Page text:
SQL Server has two settings that kinda-sorta govern how much memory we’ll use to cache data: min server memory and max server memory. I explain the basics of how they work in my Sysadmin’s Guide to SQL Server Memory, but things are a little different under virtualization.
VMware does a great job of sharing memory between different virtual machines, but to do that, sometimes it has to steal memory from one VM to take care of another. Just because we gave 16GB of memory to our VM doesn’t mean the memory’s always there. If a host crashes and we suddenly need to boot up a bunch more guests on our existing host, we might pull some memory away from the other guests temporarily. If our company’s really cheap, we just might have never bought enough memory to begin with, and the memory might be stolen permanently.
To work around that, VMware admins can set a reservation for any guest’s memory. It works like a reservation for a table in a restaurant – we’re guaranteeing that
a corner table memory will be available whenever the virtual server needs it. By default, guests don’t have reservations – they just walk up and try to take whatever they need at the time. That works really well for most applications, but not for SQL Server. SQL Server starts at near-zero memory used, and then gradually caches more and more data as queries request it. Unlike most apps, SQL Server’s memory needs don’t go back down. It’s like that guy who keeps going to the buffet over and over and claiming all the food for himself.
When we build new virtual machines, we need to come up with three numbers:
- The guest’s memory – this is the amount of memory the guest thinks it has when it starts up. Let’s say we’re building a virtual machine with 32GB of memory.
- SQL Server’s max memory – I like to set this to leave 4GB of memory for the OS or 10%, whichever is greater. In this case, we’d set SQL’s max memory at 28GB, which would leave 4GB free for the OS.
- The VMware reservation – the lowest amount of memory the guest will have. Ideally, this is 100% of the guest’s memory, but that’s not always practical. If a host crashes, I’d rather be able to boot up all my guests with less memory than not be able to boot them up at all. For SQL Server, I generally set my reservations at 75% of the guest memory – in this case, 24GB.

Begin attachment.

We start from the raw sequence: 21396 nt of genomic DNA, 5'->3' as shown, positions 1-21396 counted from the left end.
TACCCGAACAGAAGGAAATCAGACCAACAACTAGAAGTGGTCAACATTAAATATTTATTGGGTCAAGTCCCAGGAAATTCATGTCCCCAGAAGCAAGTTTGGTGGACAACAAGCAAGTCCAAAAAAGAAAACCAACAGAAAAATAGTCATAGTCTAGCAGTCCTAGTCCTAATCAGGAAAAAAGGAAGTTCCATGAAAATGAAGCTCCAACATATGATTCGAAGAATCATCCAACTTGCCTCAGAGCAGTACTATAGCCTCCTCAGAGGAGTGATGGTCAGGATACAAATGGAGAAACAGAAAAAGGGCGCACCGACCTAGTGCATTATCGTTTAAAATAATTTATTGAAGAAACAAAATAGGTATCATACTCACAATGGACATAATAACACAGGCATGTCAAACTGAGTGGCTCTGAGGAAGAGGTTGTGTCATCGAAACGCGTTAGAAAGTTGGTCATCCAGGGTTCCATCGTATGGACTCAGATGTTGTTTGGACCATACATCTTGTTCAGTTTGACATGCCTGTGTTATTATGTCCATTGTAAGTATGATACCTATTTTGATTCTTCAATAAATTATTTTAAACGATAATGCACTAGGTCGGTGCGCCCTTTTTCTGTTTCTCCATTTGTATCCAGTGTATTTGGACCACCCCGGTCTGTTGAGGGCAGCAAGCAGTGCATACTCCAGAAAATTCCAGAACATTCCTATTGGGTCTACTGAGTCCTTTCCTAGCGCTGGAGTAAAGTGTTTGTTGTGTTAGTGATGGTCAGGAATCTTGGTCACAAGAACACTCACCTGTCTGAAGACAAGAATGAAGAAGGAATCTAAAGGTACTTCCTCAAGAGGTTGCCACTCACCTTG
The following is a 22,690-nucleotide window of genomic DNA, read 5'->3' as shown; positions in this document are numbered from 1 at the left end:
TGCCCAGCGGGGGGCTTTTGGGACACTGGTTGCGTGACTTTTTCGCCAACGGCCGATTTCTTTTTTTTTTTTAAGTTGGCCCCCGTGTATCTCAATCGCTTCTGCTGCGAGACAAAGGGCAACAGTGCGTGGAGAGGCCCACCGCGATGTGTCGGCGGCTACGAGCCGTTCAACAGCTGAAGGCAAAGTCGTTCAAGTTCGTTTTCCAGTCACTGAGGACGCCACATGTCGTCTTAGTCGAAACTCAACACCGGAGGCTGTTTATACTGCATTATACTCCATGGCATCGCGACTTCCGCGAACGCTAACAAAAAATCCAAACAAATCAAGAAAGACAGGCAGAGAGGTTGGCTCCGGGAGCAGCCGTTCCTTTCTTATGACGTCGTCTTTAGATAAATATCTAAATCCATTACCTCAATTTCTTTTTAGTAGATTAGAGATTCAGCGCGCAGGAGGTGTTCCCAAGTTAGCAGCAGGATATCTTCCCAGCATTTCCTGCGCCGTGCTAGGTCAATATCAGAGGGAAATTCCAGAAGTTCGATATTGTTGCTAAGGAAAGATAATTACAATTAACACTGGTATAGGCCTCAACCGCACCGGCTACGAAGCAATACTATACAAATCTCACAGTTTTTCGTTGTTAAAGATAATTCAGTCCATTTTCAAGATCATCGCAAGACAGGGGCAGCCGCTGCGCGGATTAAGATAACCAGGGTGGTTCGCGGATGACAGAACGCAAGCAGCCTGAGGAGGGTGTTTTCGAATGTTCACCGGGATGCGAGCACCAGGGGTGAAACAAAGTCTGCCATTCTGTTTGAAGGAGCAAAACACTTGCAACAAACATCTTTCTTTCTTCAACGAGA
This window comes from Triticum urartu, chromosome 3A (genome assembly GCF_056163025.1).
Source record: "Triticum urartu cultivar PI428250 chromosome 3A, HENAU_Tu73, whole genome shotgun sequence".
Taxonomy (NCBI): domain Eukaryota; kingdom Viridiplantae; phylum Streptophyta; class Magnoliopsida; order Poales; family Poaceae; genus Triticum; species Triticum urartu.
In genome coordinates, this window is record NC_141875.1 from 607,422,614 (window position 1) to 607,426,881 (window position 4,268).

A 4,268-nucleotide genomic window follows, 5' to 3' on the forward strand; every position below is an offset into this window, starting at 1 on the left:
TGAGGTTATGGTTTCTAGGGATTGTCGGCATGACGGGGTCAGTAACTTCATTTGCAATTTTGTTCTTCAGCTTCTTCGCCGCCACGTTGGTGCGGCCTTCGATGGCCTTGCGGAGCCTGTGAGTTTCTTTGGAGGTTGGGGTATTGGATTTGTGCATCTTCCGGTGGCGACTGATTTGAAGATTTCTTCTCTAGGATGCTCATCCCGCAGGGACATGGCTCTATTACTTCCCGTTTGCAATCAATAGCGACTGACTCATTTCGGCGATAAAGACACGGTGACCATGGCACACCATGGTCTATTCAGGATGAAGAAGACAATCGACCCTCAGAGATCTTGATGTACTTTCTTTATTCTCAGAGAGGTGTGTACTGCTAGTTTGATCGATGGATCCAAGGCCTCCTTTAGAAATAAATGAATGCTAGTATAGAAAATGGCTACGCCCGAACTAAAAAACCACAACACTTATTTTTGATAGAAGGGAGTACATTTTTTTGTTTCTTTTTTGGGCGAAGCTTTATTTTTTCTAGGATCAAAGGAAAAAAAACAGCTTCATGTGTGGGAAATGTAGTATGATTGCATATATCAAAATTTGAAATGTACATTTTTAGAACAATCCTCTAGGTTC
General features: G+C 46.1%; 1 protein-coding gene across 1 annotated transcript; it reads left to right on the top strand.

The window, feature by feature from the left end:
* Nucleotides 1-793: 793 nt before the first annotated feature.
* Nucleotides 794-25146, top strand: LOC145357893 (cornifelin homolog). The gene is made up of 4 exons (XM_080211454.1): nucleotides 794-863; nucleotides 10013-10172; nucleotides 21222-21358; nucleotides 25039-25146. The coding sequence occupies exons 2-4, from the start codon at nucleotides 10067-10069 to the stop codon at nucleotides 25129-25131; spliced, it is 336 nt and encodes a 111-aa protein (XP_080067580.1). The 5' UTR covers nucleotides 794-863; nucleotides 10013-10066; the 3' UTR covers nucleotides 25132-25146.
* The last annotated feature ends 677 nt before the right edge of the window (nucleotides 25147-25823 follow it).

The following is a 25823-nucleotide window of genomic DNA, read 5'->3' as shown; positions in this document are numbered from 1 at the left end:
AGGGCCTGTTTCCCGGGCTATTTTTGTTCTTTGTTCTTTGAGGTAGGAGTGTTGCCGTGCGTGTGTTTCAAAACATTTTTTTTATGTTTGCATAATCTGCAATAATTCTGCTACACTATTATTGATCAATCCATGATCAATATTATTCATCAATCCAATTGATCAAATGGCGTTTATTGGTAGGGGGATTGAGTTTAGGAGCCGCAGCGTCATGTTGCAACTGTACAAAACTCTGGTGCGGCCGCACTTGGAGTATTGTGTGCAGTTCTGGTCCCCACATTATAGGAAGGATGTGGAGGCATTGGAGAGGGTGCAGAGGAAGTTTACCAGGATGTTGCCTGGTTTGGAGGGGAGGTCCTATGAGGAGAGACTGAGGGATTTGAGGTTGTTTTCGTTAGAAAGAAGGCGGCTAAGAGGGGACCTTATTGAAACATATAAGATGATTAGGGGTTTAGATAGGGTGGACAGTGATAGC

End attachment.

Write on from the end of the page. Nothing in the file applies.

So now we have an interesting problem: in the event of a disaster, VMware’s balloon driver may fire up and claim 25% of the memory, leaving just 24GB total for the guest. This will come as an ugly surprise for SQL Server because he was humming along using 28GB of memory (our max).
That’s where SQL Server’s min memory comes into play. I have to set the min memory in a way that accommodates my reservation. If my reservation is only 24GB, that means the balloon driver might pipe up and steal 8GB of my memory at any time. If I still want to leave 4GB or 10% free, that means my min memory should be 20GB.
The max memory number doesn’t change – but suddenly we need to pay more attention to our min server memory number. It’s completely okay to set that number even lower as long as you’re okay with reduced performance. For example, if this server is a value meal that also hosts SSAS/SSIS/SSRS, you’ll need to set min memory much lower to let those other apps get their jobs done.
If the VMware team refuses to set a reservation, you can’t fake your way around it by setting a high min server memory number. When things start swapping to disk, SQL Server is going to run slower – even if it’s not the one paging to disk. When the OS ain’t happy, nobody’s happy.
Wanna learn more? Check out our VMware, SANs, and Hardware training videos. It’s a 5-hour training video series explaining how to buy the right hardware, configure it, and set up SQL Server for the best performance and reliability. Here’s a preview: